In the land of midnight sun the days are beginning to shorten. It happens gradually, just like the height of summer comes on slowly. I am starting to see one or two leaves fall from the trees as I walk our puppy, Lyle. The back to school section at Target is also growing, it started out small in mid July and now the whole back corner is occupied with college gear, and bins and rows of school supplies. While my mind is not quite ready to have summer wind down, I know that my body will thank me if I start to pay attention to the seasonal change and make a gradual shift with it instead of a brace against it.
Yoga and Ayurveda teach us to attune our microsystems with the macrosystem—to pay attention to the way the elements shift outside of ourselves and how it affects us on the inside of ourselves. And to pay attention to how the shifts inside of ourselves affect how we are or are not in harmony with the environment around us.
With the endless summer sun, myself and my family got into the habit of staying up late. The days were so long, our 5 year old boy, Seamus, would ask, is this breakfast when we sat down for dinner. The never-ending light, which makes summer so bountiful, also made regular bedtimes hard to hit. Which in turn made entering into the following day challenging. And while I used to make the earlier bedtime adjustments happen the week of school starting, I am trying to be kinder to not only myself but also live more in tune with nature, with fall edging into focus. I am beginning to realign with this seasonal shift by reestablishing regular bedtimes and rise times. This means I need to wind down earlier in the evening say 8 or 9 pm, so that I can catch the natural lull of my body that occurs at 9:30/10 pm, the pitta time of night that makes digesting the day easier because of its natural heating quality. By getting adequate rest, I am also able to rise with the sun at 6 am or earlier, which is the vata time of day, when the mind is quiet and light, ayuverda calls this ambryosia time of day ready to rest and digest by being in bed at 10 pm and this makes rising at 6 am easier, might I say natural.
Beginning to anticipate the school year and wanting to enjoy the rest of summer, I actually take my boys school shopping when the crowds are quieter. This way, we begin to prepare for school starting without it being a total rush to the system. It is a practice that is similar to squirrels stocking up for the season, and provides opportunity to emotionally prepare for the school year, by starting some of the conversation of what they are looking forward to doing and what challenges they may be anticipating. What are you preparing for with the oncoming of fall and how can you get the supplies you need now to set you up for what will come?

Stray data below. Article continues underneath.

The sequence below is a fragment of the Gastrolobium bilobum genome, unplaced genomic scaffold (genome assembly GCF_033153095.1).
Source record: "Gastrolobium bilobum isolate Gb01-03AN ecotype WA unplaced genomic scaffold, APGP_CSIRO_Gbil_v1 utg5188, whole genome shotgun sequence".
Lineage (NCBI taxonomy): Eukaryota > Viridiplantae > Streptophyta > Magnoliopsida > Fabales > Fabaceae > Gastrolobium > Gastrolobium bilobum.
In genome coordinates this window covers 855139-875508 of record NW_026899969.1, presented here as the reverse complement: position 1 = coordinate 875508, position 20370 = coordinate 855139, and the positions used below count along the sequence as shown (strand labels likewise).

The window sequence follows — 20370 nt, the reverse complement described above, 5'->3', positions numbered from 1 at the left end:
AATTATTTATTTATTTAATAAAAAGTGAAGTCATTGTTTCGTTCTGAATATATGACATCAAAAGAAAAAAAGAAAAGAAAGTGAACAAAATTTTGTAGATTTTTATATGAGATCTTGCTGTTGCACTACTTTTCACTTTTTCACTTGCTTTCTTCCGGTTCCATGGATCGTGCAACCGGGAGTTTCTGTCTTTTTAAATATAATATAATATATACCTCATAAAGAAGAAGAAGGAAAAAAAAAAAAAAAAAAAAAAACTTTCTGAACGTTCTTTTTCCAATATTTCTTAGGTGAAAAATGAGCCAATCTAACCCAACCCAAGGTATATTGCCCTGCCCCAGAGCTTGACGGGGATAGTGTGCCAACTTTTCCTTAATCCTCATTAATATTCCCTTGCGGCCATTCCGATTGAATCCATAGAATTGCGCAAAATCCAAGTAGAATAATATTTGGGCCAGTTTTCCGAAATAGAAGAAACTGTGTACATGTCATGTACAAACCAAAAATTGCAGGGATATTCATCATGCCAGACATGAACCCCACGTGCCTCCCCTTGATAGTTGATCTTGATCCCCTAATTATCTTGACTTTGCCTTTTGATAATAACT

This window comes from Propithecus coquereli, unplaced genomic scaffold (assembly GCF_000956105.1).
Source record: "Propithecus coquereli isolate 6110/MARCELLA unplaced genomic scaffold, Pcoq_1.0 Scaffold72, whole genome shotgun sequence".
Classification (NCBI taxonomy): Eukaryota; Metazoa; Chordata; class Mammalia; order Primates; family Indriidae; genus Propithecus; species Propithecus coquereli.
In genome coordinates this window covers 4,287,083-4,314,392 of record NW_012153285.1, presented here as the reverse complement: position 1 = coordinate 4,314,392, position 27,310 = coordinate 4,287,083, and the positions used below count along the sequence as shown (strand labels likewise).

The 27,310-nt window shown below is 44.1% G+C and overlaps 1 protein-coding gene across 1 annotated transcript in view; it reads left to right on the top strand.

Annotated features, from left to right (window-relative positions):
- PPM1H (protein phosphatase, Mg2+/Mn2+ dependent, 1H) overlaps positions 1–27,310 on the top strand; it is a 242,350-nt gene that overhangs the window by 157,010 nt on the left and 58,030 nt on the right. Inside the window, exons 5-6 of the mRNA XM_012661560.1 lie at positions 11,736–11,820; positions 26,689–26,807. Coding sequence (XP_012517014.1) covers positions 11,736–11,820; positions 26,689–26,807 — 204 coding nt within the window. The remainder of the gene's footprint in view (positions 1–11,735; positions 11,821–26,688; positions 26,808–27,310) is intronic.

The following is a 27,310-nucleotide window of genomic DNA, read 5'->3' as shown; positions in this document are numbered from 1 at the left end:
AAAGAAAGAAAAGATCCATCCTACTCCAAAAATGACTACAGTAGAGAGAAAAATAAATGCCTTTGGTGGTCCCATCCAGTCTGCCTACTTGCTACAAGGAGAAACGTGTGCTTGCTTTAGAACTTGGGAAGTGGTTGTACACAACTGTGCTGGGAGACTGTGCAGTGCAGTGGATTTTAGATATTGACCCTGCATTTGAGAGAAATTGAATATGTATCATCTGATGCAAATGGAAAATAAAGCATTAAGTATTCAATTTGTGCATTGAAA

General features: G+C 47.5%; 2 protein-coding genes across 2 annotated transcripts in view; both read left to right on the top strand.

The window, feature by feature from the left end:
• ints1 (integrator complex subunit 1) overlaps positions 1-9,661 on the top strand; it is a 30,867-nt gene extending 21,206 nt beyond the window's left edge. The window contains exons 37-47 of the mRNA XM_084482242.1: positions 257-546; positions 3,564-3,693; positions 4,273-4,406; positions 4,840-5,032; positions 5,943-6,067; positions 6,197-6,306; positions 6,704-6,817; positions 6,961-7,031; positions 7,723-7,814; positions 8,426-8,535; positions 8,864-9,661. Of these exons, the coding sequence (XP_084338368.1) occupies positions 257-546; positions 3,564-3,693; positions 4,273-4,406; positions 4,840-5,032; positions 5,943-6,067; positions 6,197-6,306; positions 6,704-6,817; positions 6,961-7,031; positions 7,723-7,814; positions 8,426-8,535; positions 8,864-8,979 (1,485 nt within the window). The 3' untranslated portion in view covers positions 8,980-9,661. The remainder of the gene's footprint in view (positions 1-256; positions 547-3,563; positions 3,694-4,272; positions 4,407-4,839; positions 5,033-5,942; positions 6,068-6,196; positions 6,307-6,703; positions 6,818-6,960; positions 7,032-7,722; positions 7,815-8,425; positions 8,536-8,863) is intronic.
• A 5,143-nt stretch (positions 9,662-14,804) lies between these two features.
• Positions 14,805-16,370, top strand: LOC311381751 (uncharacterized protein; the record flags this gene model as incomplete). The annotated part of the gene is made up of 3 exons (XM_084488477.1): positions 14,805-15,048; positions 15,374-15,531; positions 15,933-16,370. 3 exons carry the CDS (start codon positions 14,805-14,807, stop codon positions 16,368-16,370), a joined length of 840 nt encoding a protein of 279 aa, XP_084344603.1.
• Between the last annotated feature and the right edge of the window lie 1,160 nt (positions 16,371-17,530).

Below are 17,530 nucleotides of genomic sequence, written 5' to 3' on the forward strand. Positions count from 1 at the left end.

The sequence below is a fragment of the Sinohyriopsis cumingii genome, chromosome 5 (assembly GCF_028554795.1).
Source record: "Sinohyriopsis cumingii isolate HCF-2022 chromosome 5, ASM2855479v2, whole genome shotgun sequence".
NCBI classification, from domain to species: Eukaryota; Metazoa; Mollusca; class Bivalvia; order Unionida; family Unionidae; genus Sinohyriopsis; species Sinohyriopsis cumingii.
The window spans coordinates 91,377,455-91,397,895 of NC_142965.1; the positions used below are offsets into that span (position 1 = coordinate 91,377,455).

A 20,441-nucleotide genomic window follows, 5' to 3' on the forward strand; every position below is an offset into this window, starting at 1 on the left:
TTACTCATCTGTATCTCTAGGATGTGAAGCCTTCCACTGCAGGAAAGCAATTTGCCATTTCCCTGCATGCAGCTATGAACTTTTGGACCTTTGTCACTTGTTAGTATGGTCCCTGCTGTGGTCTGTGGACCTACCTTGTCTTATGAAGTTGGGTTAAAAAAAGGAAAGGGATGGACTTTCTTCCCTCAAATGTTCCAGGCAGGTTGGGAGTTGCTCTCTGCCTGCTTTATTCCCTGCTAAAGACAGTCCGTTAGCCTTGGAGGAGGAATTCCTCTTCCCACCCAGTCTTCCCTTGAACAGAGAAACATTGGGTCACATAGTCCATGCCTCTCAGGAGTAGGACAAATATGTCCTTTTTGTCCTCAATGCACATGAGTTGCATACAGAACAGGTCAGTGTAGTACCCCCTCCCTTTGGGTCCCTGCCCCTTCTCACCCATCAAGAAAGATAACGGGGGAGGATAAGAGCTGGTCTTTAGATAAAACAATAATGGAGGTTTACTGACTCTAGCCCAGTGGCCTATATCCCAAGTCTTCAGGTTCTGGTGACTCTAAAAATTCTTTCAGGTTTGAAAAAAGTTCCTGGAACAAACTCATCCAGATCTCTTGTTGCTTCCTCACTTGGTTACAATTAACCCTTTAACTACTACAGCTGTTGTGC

Also, this time of year, my daily abhyanga (self-massage with oil) practice helps soften the drying edges of fall, a time of natural drying, leaves become crisp, so does the air. Oiling myself as the drier season settles in allows for my body and mind to stay suppler, and allows my mind to stay more seated in the body instead of blown with the winds. As Kathryn Templeton says, “this act of self love can change the world.” IF you don’t have a daily oiling practice start with oiling your hands and feet before bed. And grow your practice to your whole body in the morning before showering.
What is fall bringing into focus for you? What can you do for yourself now to prepare? How are your rising and resting times regulated? How can you internally support the seasonal shift that is beginning to happen outside? How will you stay supple as we move into this drying time? How might these upcoming classes at Yoga North buoy your transition from the fullness of summer into the routines of fall?
Support your yoga and Ayurveda practices by planning out how a weekly class will help you as you anticipate the changes that fall will bring your way.
Written by Elizabeth Sullivan